Since you appear to be addressing me directly, allow me to respond to a couple things:
I may have been a tad unclear in my earlier comments. When I say "culture" is the defining part of "witch-ness" in fantasy (other than magic-use), I'm not talking about a cosmetic change. A cosmetic change would be saying (like in Rowling's books), "all magic-users need wands to do magic; without wands they can't cast spells." This would take the place of, say, the restriction that magic-users can't be bound and/or require spell components...that's a cosmetic ("color") change to the way the character works.
"Cultural" means (in terms of a game) tied to the setting in an intimate fashion that affects the system. Even while D&D is "setting-less" in its default form, there are default assumptions one can make based on the systems. Paladins can only be lawful good; acting evil robs them of their abilities. Clerics must act in a certain fashion of lose their spell abilities. Turning undead is tied to being an agent of the divine. The existence of "guilds" (and guild rules) for thieves and assassins. These things define setting. Notice magic-users aren't required to belong to some guild...though that could have been written into the rules (schools of magic, organizations of wizards, etc.).
Consider the Dresden Files setting (which I only know about from having played the FATE RPG at a convention): here you have a wizard society with some fairly strict rules...like not using magic to kill people (in play, our magical investigators had to hunt down a rogue magician that had been using magic "against the rules" - my character ended up shooting her with a gun in order to "stick to the law"). Imagine how such a proscription would change play in D&D! What if wizards were subject to a Law of Three type rule? That's not a "cosmetic" change...that's going to shift system and play in a big way!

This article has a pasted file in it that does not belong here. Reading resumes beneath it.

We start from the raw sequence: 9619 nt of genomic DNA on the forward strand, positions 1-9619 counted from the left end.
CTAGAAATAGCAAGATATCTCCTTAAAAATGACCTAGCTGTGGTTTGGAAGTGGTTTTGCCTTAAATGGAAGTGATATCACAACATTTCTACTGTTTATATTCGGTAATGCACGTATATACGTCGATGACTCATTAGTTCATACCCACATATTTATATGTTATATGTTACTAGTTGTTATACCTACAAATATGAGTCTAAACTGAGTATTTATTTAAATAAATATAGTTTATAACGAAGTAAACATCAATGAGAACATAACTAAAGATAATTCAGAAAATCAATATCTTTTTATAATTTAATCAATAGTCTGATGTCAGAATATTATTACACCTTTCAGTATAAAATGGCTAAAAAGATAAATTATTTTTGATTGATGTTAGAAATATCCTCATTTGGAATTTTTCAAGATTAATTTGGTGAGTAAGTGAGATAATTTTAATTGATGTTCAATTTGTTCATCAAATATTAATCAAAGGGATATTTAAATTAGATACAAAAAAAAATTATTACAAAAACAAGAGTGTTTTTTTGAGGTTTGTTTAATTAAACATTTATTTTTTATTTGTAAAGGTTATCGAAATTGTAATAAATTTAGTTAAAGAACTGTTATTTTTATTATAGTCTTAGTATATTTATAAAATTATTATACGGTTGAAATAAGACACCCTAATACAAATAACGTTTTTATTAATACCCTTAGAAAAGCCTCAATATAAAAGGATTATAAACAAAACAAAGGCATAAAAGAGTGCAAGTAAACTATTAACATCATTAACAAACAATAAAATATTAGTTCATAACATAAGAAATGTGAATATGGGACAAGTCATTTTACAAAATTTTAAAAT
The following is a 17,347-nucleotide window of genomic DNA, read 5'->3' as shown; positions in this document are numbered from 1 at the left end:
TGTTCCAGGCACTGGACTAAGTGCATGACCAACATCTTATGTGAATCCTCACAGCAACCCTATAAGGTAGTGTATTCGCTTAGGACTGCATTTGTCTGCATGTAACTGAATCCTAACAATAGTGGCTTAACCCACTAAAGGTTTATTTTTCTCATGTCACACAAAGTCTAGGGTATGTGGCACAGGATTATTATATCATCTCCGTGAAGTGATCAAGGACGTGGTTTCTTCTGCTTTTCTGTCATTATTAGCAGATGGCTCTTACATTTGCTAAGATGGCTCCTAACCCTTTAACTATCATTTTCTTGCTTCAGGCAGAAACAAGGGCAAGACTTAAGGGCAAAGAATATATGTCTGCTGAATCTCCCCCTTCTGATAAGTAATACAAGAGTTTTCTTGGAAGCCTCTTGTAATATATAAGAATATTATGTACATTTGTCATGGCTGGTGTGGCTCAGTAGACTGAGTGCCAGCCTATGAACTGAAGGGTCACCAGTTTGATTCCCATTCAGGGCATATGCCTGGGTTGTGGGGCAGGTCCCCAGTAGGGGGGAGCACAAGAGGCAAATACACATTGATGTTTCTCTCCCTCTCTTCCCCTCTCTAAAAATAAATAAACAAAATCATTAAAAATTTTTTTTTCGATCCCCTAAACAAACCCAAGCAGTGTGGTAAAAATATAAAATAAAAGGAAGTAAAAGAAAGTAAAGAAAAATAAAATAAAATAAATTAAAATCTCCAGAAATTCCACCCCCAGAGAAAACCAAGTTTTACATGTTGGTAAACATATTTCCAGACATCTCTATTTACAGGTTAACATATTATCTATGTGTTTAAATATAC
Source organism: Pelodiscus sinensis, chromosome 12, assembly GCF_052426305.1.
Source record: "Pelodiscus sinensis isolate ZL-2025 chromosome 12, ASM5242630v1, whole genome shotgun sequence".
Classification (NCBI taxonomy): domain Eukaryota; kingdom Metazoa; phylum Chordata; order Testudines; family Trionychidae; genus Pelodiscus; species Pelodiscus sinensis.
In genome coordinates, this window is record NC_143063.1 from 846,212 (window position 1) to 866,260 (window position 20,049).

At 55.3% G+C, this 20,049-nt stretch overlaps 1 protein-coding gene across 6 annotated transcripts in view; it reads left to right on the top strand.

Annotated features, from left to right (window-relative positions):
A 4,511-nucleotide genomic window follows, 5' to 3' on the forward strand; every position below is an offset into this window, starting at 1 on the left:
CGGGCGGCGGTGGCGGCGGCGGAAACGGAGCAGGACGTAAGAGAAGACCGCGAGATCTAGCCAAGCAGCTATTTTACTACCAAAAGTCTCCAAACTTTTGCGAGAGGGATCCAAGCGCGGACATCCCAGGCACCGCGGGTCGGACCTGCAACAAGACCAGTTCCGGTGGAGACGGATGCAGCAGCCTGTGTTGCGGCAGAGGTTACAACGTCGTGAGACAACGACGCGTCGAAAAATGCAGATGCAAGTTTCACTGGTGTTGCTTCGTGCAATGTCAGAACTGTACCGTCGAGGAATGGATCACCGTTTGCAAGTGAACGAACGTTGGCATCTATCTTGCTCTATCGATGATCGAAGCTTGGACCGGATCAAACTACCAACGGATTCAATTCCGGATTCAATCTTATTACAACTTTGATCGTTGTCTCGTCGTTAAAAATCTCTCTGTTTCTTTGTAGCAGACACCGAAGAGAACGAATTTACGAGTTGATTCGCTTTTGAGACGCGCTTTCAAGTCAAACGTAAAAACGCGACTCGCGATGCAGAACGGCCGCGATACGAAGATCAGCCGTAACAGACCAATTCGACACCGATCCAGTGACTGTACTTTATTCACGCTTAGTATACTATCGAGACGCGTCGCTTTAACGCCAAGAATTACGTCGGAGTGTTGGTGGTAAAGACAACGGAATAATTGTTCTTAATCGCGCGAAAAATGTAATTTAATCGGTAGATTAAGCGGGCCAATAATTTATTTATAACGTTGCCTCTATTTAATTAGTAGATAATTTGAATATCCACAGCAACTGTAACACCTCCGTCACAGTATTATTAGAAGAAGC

The witch culture, in both fiction and "real life" has a lot of ties to womanhood. Kind of. I'm not really sure how to say it...I don't mean feminism or female empowerment (though you see aspects of that), and there are certainly men who practice the craft (in both fiction and reality) but there is something distinctly feminine about it...in a traditional, "this is the female experience" kind of way. Witches share spells the way women (traditionally) share recipes...the Book of Shadows is a lot like a personal cookbook. That's very different from the traditional (and very D&Dish) archetype of wizards being guarded with their secrets, not wanting to share power. Witches work in groups...over and over in fiction and folklore you see this...and they are more potent when doing so. Real witches also involve others in their rituals...ritual magic is very much like performing religious rites, and you get more "oomph" from a bigger participating congregation (just like any church service). There's a sharing of knowledge, and a sharing of wisdom, and a sharing of suffering/experience that is very different from the solitary path of the lonely wizard.
Which may be part of why witches have a history (in fact and fiction) of persecution. They are subversive in a way that wizards aren't. Wizards are weird to normal folks, sure, but they aren't trying to undermine the underlying power structure. They're more likely to use it to make money (getting a job as a "court magician," figuring out how to turn base metal into gold, etc.). Witches are driven out of society (or hide their practice while living within it), because their very culture is subversive. Not because they're "powerful women in a patriarchy" but because of what they embody in the manner in which they work. Helping others, sharing knowledge, helping others to become powerful...these things undermine any power structure by empowering community. Communion with nature, understanding and working with natural forces...these things undermine a (human) culture built mainly on the exploitation of nature and an attempt to master it for human purposes.